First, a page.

ADMIT TO MURDER by Margaret Yorke

ADMIT TO MURDER

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KIRKUS REVIEW

A leisurely saga chronicling the lives of Feringham's solid, upper-class George and Susan Vaughn, their adopted son Malcolm, daughter Louise, and lifelong friend Norah Tyler--who'd come to Susan's mother as a child refugee from London's wartime blitz and, over time, had developed other, secret ties to the family. Norah had long been settled in London when Louise, working in London but living at home, vanished one night after a rehearsal with the Feringham Choral Society. The police, headed by Detective Sergeant Marsh, get nowhere, finding not a trace of Louise, dead or alive. Fifteen years later, Susan's autocratic mother had died; Susan and George have moved into her smaller home on the estate, selling most of the land. Meanwhile, Malcolm has started yet another business--used cars this time after a sojourn in Australia, a failed marriage, endless affairs, and numerous bailouts by his mother. Norah has retired to live with and take care of the Vaughns. Sergeant Marsh, now Detective-Inspector, has recently returned to the area--still fretting over Louise's unsolved disappearance and still unofficially probing--when new and tragic events bring back the past and provide a downbeat, ironic end to another of the author's literate, perceptive stories (Crime in Question, etc.,). This one, with a minimum of both mystery and detection, may appeal most to readers of romances.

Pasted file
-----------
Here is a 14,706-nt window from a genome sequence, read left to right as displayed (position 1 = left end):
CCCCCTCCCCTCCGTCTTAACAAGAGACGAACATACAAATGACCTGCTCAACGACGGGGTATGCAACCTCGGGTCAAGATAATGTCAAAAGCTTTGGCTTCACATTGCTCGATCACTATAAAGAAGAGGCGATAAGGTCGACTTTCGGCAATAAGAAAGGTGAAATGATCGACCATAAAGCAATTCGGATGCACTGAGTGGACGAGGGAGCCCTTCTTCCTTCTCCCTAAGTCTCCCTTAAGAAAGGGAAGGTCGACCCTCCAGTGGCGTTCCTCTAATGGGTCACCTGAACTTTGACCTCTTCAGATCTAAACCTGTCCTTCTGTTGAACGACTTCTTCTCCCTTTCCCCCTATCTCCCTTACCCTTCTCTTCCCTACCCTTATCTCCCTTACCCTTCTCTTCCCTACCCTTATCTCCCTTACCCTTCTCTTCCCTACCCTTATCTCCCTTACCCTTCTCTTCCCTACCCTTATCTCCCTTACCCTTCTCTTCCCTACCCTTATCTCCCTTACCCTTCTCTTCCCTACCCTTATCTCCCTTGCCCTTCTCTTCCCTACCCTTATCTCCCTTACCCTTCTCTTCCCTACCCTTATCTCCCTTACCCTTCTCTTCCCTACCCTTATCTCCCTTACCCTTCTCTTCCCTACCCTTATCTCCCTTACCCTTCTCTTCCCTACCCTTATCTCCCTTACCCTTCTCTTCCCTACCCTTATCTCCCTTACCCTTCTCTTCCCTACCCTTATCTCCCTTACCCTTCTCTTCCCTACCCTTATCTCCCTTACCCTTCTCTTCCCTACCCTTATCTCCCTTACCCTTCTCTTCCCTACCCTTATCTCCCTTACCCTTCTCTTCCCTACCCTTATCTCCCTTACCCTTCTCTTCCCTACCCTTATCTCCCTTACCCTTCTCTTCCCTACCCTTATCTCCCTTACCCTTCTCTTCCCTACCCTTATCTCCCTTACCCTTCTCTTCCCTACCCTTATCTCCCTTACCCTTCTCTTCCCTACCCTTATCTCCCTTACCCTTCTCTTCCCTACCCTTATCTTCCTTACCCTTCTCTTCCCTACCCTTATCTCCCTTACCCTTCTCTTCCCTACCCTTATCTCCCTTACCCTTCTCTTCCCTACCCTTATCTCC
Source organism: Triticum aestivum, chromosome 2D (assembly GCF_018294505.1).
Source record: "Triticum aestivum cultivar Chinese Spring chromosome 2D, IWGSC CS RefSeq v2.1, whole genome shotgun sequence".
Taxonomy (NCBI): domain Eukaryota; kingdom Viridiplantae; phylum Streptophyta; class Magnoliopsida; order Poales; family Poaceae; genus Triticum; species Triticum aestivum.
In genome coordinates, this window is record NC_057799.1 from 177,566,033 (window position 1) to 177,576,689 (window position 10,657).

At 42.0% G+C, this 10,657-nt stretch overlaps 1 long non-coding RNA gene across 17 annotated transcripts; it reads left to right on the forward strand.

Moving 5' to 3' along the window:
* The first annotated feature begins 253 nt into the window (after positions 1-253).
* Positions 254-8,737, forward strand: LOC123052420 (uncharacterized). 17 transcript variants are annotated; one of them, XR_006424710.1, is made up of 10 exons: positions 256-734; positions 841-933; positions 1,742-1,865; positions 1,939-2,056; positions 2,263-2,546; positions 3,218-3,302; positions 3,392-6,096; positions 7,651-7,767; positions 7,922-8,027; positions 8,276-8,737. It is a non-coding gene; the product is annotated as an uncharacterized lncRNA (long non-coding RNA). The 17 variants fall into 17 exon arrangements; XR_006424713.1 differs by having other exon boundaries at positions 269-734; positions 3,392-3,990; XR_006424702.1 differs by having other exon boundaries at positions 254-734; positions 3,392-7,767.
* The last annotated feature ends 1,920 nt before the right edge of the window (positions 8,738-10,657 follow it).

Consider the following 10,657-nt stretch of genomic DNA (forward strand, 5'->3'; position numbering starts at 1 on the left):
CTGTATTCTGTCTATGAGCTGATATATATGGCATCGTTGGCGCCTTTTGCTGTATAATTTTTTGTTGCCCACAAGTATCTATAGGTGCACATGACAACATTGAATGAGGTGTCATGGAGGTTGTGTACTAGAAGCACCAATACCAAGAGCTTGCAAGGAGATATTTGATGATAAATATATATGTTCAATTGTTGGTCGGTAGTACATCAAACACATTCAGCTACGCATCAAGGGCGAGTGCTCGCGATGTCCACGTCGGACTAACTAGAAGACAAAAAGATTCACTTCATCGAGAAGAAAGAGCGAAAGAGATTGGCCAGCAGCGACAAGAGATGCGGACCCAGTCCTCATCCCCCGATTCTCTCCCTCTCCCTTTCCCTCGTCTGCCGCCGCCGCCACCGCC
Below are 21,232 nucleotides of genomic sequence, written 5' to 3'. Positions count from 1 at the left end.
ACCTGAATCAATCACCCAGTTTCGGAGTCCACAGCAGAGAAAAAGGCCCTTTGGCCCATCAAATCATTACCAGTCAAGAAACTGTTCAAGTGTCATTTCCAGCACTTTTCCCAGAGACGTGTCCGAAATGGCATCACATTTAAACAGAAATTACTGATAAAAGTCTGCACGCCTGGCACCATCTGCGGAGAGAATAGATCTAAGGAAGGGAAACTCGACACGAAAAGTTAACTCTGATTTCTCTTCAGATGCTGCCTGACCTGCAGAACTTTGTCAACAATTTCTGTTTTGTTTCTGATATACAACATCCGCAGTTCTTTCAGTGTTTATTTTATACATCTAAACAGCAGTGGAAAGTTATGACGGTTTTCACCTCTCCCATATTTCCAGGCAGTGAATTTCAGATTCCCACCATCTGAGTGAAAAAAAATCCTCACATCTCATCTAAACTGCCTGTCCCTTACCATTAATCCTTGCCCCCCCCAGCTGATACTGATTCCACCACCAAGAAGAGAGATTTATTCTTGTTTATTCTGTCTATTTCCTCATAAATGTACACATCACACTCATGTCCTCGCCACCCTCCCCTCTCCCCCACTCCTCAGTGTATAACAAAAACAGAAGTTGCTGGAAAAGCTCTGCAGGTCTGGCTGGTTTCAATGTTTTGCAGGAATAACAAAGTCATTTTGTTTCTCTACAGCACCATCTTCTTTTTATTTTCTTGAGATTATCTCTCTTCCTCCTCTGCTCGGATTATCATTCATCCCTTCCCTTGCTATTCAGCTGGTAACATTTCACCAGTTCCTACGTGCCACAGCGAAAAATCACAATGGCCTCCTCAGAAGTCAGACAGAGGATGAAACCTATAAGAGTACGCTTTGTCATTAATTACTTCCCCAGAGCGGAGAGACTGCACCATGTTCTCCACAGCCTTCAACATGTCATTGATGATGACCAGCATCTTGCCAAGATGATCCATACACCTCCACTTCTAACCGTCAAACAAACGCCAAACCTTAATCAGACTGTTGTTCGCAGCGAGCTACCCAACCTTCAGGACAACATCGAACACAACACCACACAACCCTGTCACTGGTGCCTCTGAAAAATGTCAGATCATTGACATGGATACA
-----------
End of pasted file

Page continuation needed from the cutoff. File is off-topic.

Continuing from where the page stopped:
Pub Date: Sept. 1st, 1990
Publisher: Viking